This Tuesday afternoon, The Poly theatre in Falmouth is filled to the brim. Students and lecturers take up the seats in the audience, and the rest is filled with mostly nerves and excitement.

It’s the annual Show and Tell event for the Digital Games course, which consists of roughly 220 students in total. This event lets students have the opportunity to present the games they’ve been working on the last semester to their peers and tutors on the course.

This Show and Tell event focused on first and second years only, while the third year students were given their own closed event.

A lot of the students are new to presenting and are visibly nervous, which the rest seem to be aware of as they do their best to cheer everyone on and create a good atmosphere for the presenters. There is a lot of love in the crowd, and being a part of it, even just for a short while, feels amazing.

Over the course of the day, 20 different video games were showcased, of various genres and for various platforms. The developer groups were all given a mere fifteen minutes each, which included a presentation and a short Q and A.

Here are some of the projects presented:

Firelock – developed by R-LOC


Firelock lets the player take control of clone characters with clothes inspired by the Napoleon era. (Photo: Christer Davanger)

Oscar Værnø of R-LOC Studios presented Firelock, a tactical third-person shooter game set in a vibrantly colourful world, with art inspired by the Napoleon era. The shooter uses a “hotseat” multiplayer style, which essentially means that several players use one console / machine and take turns playing.

“We wanted to step aside from the standard grey colour-plate for shooting games,” says Værnø, adding that the game was designed so that the player would be able to explore and enjoy the surroundings, instead of just shooting.

Parted – developed by Probably Cats

The five different biomes in the Parted game feature a simplistic, yet detailed art style. (Photo: Christer Davanger)

A narrative-driven puzzle game, Parted is a mobile game produced by Probably Cats that puts the player in the place of a character with the ability to split themselves up into fragments, only to be put back together again. This skill allows the character to get across caps in the map and to solve different puzzles across 10 different levels.

Second year students Alex Turner and Jacob Urantowka explained to the audience that the game was designed to be easy to pick up and put down, so it would be perfect to play as you are having a cup of coffee, or as you are commuting.

“We tried to identify a gap in the market though which our game seemed to fill,” says 3D artist Luke Philp-Hines about the process of creating a puzzle game with proper story elements.

While the game has no official social media sites where one can go to get updates, Parted is expected to hit the Google Play store later this year.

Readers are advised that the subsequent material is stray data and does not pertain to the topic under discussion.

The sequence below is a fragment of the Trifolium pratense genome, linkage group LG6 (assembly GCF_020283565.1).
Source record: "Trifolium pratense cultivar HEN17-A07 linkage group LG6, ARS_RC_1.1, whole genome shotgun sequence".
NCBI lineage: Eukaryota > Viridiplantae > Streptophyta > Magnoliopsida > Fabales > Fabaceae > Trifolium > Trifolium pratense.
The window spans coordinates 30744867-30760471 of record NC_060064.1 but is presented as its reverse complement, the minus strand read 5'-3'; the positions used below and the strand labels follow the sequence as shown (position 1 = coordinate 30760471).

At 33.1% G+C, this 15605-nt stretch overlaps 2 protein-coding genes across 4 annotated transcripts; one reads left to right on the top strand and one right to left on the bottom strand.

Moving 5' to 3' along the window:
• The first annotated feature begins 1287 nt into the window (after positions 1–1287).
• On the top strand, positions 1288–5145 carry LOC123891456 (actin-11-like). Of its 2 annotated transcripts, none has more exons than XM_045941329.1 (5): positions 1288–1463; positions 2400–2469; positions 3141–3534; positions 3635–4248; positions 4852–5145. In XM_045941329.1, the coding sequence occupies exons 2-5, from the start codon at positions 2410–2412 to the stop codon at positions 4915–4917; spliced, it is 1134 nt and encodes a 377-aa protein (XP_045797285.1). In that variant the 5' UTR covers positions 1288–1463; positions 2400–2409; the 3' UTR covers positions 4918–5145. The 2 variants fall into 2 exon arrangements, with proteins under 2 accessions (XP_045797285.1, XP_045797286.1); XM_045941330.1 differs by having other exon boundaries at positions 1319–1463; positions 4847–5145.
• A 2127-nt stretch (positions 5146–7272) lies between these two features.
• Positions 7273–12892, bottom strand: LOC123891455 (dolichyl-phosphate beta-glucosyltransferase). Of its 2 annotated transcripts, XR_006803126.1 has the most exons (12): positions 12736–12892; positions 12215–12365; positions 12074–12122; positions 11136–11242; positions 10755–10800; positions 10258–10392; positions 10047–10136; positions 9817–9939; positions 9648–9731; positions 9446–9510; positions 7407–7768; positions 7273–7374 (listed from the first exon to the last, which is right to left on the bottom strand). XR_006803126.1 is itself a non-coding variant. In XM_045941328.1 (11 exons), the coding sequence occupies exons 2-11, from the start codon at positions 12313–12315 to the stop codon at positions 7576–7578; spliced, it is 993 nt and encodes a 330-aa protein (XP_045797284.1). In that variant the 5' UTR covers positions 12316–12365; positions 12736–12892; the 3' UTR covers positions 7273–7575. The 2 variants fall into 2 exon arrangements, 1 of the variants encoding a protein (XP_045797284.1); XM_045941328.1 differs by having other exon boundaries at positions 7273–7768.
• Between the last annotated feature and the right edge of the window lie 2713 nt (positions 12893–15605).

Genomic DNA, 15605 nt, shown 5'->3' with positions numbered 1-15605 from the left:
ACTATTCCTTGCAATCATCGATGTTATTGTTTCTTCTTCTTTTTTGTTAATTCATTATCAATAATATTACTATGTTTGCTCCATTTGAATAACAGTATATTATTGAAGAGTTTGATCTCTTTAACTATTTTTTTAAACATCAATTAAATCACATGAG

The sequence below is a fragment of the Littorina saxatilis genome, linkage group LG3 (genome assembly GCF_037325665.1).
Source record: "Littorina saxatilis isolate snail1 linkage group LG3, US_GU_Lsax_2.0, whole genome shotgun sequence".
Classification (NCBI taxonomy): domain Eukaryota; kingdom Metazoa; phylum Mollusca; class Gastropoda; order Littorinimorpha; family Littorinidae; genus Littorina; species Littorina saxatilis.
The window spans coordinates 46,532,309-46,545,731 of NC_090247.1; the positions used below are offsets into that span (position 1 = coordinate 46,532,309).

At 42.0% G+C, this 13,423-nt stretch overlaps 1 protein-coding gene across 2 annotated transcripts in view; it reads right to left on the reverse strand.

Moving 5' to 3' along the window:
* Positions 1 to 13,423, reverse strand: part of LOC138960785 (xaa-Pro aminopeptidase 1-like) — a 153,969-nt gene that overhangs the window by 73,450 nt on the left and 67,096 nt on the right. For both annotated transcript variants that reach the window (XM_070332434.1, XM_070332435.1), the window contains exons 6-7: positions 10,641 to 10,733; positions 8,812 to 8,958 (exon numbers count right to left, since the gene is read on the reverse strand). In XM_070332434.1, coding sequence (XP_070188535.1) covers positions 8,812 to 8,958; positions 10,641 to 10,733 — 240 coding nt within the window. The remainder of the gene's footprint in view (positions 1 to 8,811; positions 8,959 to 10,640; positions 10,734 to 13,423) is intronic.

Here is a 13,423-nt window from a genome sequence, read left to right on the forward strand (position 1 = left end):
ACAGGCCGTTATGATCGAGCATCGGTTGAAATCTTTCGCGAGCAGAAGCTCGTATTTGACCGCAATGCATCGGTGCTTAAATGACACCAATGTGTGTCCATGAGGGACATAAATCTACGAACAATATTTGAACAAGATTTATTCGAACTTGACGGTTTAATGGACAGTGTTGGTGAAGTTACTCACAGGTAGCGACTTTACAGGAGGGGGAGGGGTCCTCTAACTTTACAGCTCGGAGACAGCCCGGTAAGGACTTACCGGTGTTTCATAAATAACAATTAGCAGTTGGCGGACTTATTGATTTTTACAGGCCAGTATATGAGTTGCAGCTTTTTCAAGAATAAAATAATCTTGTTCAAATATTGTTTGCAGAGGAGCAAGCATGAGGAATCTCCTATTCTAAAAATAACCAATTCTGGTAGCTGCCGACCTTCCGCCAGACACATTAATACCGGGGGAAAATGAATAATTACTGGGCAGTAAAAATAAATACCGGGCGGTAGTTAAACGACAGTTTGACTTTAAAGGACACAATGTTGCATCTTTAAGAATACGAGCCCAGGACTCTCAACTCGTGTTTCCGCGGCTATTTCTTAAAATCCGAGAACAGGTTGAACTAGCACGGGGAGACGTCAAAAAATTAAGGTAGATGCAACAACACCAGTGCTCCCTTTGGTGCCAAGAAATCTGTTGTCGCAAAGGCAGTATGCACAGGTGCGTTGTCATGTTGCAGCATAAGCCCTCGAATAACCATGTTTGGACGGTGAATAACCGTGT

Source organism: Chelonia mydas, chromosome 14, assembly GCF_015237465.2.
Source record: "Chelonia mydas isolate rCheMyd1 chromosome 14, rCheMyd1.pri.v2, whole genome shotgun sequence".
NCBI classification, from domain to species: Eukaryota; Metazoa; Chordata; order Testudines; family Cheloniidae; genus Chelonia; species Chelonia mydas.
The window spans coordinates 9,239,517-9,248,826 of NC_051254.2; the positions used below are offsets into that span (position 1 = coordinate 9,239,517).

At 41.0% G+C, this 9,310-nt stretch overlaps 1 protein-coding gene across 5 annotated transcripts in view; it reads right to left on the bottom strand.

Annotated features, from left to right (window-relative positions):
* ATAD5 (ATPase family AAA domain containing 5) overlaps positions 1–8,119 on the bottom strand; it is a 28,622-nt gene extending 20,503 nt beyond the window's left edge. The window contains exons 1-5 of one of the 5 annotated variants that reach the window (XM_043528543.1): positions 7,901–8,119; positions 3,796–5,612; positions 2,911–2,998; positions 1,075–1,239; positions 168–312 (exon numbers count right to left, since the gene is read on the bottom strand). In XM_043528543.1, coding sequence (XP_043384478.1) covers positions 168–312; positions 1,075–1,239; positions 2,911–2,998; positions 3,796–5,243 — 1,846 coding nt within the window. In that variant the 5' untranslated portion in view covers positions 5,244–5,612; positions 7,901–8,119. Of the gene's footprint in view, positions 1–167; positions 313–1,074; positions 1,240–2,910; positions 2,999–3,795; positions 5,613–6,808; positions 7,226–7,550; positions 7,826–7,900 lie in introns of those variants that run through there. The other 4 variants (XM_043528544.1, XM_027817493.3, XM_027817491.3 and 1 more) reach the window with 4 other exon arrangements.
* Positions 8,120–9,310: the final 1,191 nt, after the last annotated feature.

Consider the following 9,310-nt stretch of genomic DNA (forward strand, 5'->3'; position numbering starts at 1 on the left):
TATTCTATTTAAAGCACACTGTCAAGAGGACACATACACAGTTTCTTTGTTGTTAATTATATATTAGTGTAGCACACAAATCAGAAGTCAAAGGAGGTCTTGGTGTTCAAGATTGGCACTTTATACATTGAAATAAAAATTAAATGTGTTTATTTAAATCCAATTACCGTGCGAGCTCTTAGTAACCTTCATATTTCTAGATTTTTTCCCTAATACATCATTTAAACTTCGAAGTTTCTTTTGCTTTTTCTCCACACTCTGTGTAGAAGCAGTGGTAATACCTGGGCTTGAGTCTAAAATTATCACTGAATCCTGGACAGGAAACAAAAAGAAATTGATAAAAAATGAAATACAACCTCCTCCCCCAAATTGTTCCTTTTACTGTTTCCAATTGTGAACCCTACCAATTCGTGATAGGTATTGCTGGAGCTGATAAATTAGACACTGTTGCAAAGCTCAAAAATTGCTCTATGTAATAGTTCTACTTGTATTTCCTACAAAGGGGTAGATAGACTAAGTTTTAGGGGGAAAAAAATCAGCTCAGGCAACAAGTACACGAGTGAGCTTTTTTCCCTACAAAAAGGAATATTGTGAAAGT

My Uncle Thomas – developed by Tin Can

My Uncle Thomas features puzzles spread across three different time periods. (Photo: Christer Davanger)


My Uncle Thomas is also a narrative-driven puzzle game, this being developed by Tin Can.

The game explores the story of a man called Thomas who suffers from dementia, who is telling the story of his life to his niece, whom he does not recognize.

This sets the player off on a journey across the three stages of Thomas’s life: child stage, adult stage and elderly stage.
Each stage has its own unique fashions and areas stylized according the respective time periods they were set in, one example being the child stage which sees Thomas wearing evacuee clothes.

The production of the game was halted when the production team had to scrap the entire first build of it in January and start from scratch.

“It was very bad,” said presenter James Livingstone of the original game demo.



Wild Heart – developed by Two Ravens

Wild Heart lets you take control of a pack of animals to return a wolf cub to his mother. (Photo: Christer Davanger)

One of the final presentations of the day was the game Wild Heart, a turn-based animal strategy game for PC developed by the Two Ravens development team. 

“It is aimed at exploring the environment and using battle environments to your advantage,” explains Jade Ostle, one of the two presenters.

The game, which is reminiscent of the Shelter games, features a vibrant woodland world which is open for you to explore alongside your pack.

While the main story deals with two enemy wolf packs that are fighting over control of the forest, the player takes control of a fox that is trying to rescue a wolf cub from one of the packs, to return him to his mother.

In addition to playing as the wolf, the player can bring along other animals such as snakes and moles. You can even encounter mean animals, such as a badger that lurks on every level.

While the team was happy with their current product, they explained to the audience that the development had not been easy.

“It was hell,” says Jimmy Jones about trying to sort out the different characters and their unique stats, which were added to create a proper strategy element to the game.


At the end of the day, all of the students were given the chance to vote for their favourite showcase of the day. Out of the second year projects, the Wild Hearts game accumulated the most votes, along with a first year battle game titled You Do Voodoo.